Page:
Co-op sells petrol stations to Asda in £600m deal

Co-op sells petrol stations to Asda in £600m deal

The Co-op has agreed to sell its 129-strong petrol forecourt business to Asda in a deal worth £600m.

The Co-op said the sale of the sites, which represent 5% of its retail estate, would enable it to expand its network of grocery stores and also help it balance the books.

Asda said the purchase was part of plans to move into smaller, convenience grocery stores.

About 2,300 Co-op petrol station staff will be moved to Asda’s employment.

As part of the deal, Asda will pay £438m in cash and take on responsibility for Co-op’s lease payments which total about £162m.

The precise figure will be confirmed when the sale is completed later this year.

“This transaction is in line with our strategy to move away from operating petrol forecourts and supports our vision of ‘Co-operating for a fairer world’, while building our core leading convenience business,” said Shirine Khoury-Haq, chief executive at the Co-op.

Mohsin Issa, co-owner of Asda, said the supermarket saw convenience stores as a “significant growth opportunity for the business”.

“This acquisition accelerates our strategy in this area and forms part of our long-term ambition to become the UK’s second largest supermarket,” he said.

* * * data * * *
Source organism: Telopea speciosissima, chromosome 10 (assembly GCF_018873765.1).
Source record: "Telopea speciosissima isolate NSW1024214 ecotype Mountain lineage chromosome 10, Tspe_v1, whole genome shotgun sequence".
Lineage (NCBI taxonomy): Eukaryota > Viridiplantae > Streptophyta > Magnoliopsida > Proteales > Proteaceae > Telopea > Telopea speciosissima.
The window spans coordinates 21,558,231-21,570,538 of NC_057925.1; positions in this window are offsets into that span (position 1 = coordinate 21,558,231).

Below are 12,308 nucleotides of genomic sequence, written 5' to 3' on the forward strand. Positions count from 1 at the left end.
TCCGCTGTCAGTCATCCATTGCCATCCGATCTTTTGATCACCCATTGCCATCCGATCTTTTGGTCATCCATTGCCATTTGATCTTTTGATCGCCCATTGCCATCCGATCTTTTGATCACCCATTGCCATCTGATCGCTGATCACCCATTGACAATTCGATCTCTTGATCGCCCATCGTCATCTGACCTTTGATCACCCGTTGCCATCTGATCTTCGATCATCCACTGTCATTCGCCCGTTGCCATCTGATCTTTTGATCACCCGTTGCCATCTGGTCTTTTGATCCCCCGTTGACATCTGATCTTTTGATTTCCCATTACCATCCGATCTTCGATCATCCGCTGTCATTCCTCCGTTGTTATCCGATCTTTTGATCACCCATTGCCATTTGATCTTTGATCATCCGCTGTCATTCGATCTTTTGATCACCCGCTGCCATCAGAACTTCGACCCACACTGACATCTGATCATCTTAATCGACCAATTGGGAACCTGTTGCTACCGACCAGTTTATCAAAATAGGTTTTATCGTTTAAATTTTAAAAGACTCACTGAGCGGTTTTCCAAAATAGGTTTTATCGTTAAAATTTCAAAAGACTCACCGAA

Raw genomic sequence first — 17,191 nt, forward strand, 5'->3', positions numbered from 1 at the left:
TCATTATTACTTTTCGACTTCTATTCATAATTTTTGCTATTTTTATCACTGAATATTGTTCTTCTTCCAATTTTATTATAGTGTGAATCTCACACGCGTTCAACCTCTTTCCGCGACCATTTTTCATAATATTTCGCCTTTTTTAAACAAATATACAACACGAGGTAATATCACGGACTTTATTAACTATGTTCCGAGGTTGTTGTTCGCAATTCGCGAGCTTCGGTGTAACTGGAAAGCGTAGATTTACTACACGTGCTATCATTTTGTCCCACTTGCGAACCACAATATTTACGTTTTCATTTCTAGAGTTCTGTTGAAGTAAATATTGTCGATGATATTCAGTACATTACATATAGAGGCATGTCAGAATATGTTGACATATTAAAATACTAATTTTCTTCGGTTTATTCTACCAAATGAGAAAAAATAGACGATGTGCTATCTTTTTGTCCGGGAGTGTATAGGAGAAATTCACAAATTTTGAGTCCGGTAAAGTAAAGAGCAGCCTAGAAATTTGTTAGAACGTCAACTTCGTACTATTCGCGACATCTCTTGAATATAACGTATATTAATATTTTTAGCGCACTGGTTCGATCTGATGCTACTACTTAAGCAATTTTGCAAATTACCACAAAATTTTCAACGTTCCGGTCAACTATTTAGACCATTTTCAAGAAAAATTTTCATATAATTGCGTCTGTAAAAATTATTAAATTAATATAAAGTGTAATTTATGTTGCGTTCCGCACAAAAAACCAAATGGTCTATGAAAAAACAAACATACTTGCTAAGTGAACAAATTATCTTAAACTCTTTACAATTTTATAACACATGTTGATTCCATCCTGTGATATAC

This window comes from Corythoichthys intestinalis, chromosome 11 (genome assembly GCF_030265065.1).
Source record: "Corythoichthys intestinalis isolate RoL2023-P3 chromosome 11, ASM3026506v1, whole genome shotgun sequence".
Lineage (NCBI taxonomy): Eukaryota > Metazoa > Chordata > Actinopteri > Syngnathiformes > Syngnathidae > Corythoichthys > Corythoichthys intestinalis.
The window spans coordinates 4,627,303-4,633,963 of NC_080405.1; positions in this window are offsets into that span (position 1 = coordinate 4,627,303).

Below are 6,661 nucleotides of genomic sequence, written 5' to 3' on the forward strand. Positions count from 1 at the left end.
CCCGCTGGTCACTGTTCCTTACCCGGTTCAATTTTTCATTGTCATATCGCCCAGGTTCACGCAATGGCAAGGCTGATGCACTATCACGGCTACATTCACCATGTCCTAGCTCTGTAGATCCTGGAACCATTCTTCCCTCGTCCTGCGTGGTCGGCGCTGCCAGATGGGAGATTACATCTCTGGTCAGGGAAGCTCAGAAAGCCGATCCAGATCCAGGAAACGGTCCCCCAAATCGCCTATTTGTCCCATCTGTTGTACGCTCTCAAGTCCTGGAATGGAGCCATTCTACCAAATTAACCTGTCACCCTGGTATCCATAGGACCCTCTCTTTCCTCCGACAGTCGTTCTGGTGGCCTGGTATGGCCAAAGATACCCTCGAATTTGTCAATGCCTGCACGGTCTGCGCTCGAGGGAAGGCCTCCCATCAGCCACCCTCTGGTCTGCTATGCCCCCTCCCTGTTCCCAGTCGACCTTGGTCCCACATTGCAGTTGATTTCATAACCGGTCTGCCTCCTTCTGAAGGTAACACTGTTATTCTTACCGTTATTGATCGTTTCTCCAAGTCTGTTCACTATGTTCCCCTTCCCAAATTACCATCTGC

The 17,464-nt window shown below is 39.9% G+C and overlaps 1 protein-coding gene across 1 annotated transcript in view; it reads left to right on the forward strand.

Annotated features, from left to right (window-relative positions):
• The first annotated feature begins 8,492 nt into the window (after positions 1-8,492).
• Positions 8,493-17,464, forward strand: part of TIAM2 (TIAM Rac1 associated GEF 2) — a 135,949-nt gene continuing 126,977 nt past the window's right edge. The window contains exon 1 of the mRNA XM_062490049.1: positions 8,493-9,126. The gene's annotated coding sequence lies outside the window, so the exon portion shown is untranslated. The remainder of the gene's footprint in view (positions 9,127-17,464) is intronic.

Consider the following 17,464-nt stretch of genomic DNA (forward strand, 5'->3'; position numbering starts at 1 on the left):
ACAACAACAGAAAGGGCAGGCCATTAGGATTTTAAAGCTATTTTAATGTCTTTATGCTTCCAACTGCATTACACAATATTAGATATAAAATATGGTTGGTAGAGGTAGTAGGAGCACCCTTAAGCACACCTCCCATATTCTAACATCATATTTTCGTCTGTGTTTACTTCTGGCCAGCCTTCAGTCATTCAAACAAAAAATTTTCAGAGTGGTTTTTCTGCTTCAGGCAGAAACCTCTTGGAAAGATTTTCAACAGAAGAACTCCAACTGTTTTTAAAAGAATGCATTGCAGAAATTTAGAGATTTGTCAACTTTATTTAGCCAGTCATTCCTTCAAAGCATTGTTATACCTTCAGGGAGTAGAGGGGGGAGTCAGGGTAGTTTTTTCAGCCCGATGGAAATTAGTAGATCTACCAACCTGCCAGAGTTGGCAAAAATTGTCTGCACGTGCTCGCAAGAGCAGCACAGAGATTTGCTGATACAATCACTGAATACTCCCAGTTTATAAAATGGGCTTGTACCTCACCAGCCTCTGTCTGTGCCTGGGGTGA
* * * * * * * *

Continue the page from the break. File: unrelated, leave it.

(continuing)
The deal for the Co-op’s 129 forecourts include the shops on the sites. Asda currently has 320 petrol stations across the UK.

Susannah Streeter, senior investment and markets analyst at Hargreaves Lansdown, said although Asda was expanding its petrol forecourt numbers, the supermarket would be “more focused on reaping rewards from added grocery sales, rather than fuel revenues”.

“Forecourt shops are not now seen simply as petrol stations but rather as convenience stores which sell fuel,” she added.

“Asda sees significant potential in adding a raft of new shops to its retail portfolio, especially given that industry data shows that there has been a 12% increase in average weekly spend at forecourts compared to a year ago.”

Co-op Group – which owns supermarket chains and funeral care operations – has offloaded a number of its divisions over the past decade, including its chain of pharmacies and travel shops.

Co-op announced last month it was cutting about 400 head office jobs in the face of tough trading conditions, made worse by inflation running at a 40-year high. In April the firm revealed its annual profits had halved.

Ms Khoury-Haq, who has recently been appointed Co-op’s chief executive, said the sale of petrol stations to Asda would help the company reduce its net debt and “improve our financial position, giving us more of a buffer to ride out the current economic waves”.

“If we have learned anything over the past couple of years, it is that we cannot predict much in terms of what is coming next,” she said.

“We are incredibly optimistic about the future of the business, but we do need to look prudently at the external environment.

Asda was bought by EG Group founders, the Issa brothers, in February 2021. The two entrepreneurs from Blackburn made their billion-pound fortunes running petrol stations.

When Britain’s third-largest supermarket chain was taken over by the Issa Brothers and TDR Capital last year, it agreed to sell 27 of its forecourts in order to secure the acquisition after the Competitions and Market Authority (CMA) raised concerns.

Asda confirmed it was ready to co-operate with the regulator should it choose to investigate the deal.